New Study Will Explore Psilocybin as a Treatment To Stop Smoking

An upcoming study by researchers at Johns Hopkins University will explore psilocybin as a treatment to help people quit smoking.

Researchers affiliated with Johns Hopkins University in Baltimore are planning to find out if psilocybin can help people quit smoking with a randomized controlled trial expected to start later this year. The study, which is being funded by a grant from the National Institutes of Health (NIH), continues the research into the potential of the psychoactive compound in magic mushrooms to help people with mental health conditions including depression, anxiety, and addiction.

The new study will explore whether psilocybin can help people who are addicted to tobacco. Researchers at Johns Hopkins will lead the trial, which will be conducted in collaboration with scientists at NYU Langone Health and the University of Alabama at Birmingham.

Few Succeed Quitting Smoking

Quitting smoking can be an extremely difficult undertaking, with fewer than 1 in 10 smokers who attempt to quit succeeding each year, according to data from the Centers for Disease Control and Prevention. Matthew Johnson, a psychedelic researcher at Johns Hopkins Medicine who is leading the randomized controlled trial, said that he decided to explore psilocybin’s potential as an aid to quit smoking because few treatment options have been highly effective at helping people control tobacco addiction.

“There’s several existing treatments, both medications and other therapies, but they all have lots of room for improvement,” Johnson told NBC News. “None of the medications help a majority of the people long-term. Even six months down the road, it’s pretty small success rates.”

Psilocybin has shown some promise as an aid in smoking cessation. In a small pilot study, Johnson and his team of researchers found that psilocybin helped 10 out of 15 participants quit smoking for at least one year.

The new study beginning later this year will be the first psychedelics research funded by a grant from the NIH in more than 50 years. The lack of federal funding has been a challenge for researchers eager to study the therapeutic potential of the drugs.

“The fact that the NIH is now interested in these types of studies is a great thing,” said Dr. Charles Nemeroff, chair of the department of psychiatry and behavioral sciences at Dell Medical School at the University of Texas at Austin, who is not involved in the Johns Hopkins study. “It’ll provide us with funding to be able to do these controlled studies.”

New Double-Blind Randomized Trial

To complete the double-blind, randomized clinical trial, 66 participants will take two doses of either psilocybin or niacin, which will be administered in conjunction with talk therapy. Participants in both groups will receive the compounds in two sessions one week apart, and efforts to quit smoking will be monitored to compare the effectiveness between psilocybin and the niacin control.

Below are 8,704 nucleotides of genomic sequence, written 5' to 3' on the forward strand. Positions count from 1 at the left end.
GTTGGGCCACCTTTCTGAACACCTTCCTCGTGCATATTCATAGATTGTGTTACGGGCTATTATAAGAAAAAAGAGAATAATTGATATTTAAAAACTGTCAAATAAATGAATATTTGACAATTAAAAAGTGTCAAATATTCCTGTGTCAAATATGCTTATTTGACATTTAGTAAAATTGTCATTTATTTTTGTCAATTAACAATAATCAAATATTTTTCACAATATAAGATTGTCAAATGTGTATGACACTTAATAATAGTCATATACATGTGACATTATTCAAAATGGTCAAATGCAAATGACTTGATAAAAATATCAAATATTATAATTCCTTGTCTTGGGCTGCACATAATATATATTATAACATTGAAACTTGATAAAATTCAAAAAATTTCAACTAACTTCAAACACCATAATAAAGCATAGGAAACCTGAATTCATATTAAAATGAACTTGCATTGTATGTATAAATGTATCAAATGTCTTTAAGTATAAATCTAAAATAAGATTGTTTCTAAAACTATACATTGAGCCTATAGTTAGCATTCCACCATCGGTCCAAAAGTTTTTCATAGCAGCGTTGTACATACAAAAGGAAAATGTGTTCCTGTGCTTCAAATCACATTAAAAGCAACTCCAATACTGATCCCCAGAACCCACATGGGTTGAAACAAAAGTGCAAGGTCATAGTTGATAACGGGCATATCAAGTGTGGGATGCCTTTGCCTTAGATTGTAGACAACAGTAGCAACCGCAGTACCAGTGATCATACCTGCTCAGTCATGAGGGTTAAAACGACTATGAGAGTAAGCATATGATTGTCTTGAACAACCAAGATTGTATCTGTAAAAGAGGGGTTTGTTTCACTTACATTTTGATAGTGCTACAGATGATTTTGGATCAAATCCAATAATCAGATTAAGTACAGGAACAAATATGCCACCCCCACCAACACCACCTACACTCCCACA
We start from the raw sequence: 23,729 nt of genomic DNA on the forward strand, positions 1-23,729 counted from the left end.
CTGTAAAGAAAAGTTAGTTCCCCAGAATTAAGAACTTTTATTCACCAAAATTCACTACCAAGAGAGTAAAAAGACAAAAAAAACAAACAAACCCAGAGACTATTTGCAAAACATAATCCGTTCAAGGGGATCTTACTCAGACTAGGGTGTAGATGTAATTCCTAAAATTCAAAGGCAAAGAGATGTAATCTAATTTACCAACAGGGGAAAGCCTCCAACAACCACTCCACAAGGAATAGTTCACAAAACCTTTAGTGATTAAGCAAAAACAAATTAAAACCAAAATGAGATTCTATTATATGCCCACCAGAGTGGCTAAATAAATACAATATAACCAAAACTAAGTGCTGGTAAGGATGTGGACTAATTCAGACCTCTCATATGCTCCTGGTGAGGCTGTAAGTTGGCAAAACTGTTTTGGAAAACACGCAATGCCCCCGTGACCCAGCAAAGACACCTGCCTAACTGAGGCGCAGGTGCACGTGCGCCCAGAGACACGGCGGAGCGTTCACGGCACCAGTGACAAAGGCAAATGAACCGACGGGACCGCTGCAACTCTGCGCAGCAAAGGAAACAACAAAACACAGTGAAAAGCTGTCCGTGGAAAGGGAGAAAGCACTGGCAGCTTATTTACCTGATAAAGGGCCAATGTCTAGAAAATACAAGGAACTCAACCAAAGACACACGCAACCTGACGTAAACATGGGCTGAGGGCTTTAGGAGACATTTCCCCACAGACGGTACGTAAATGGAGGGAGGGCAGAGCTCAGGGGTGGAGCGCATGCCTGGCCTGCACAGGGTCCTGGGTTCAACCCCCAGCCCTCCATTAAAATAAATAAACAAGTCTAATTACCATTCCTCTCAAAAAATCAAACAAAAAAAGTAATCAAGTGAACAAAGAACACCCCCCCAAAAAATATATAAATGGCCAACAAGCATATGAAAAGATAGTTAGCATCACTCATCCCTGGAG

The team of researchers is also currently conducting a study to compare the effectiveness of psilocybin and nicotine patches to help participants quit smoking. According to preliminary data from 61 participants, half of those who took psilocybin had quit smoking for at least a year. By comparison, only 27% of those who used nicotine patches saw similar success.

Baltimore resident Anne Levine, 58, is one of the participants in the study who used psilocybin. She said that she had been smoking a pack of cigarettes a day for four decades and had tried to quit at least a dozen times previously. But after taking psilocybin, she has not craved nicotine or smoked at all.

“I don’t crave cigarettes anymore, which is the craziest thing, because every time I’ve quit before, I’ve always craved a cigarette,” Levine said. “I don’t have that anymore. … I don’t have any of that physical desire to smoke or emotional desire to smoke.”

Although researchers are intrigued by the effectiveness of psilocybin to treat addiction, they are not sure how the compounds help people stop misusing substances.

“That’s really the million-dollar question that’s really hard to answer,” Johnson said. “I don’t think there’s any good answers in the field in terms of what’s different in the brain a year later or six months later.”

He added that other research has shown that when people take psychedelics, they “have a shift in their personality, on average, towards being more open to new experiences and so that can be expressed with smoking in any number of ways.”

Dr. Joshua Woolley, an associate professor of psychiatry at the University of California, San Francisco who is not involved with the new research, said that one theory holds that psychedelics help people let go of behaviors that have been engrained over time.

“Helping people get out of behavioral ruts … would have really big implications for mental health, addictive disorders and smoking in particular,” he said.

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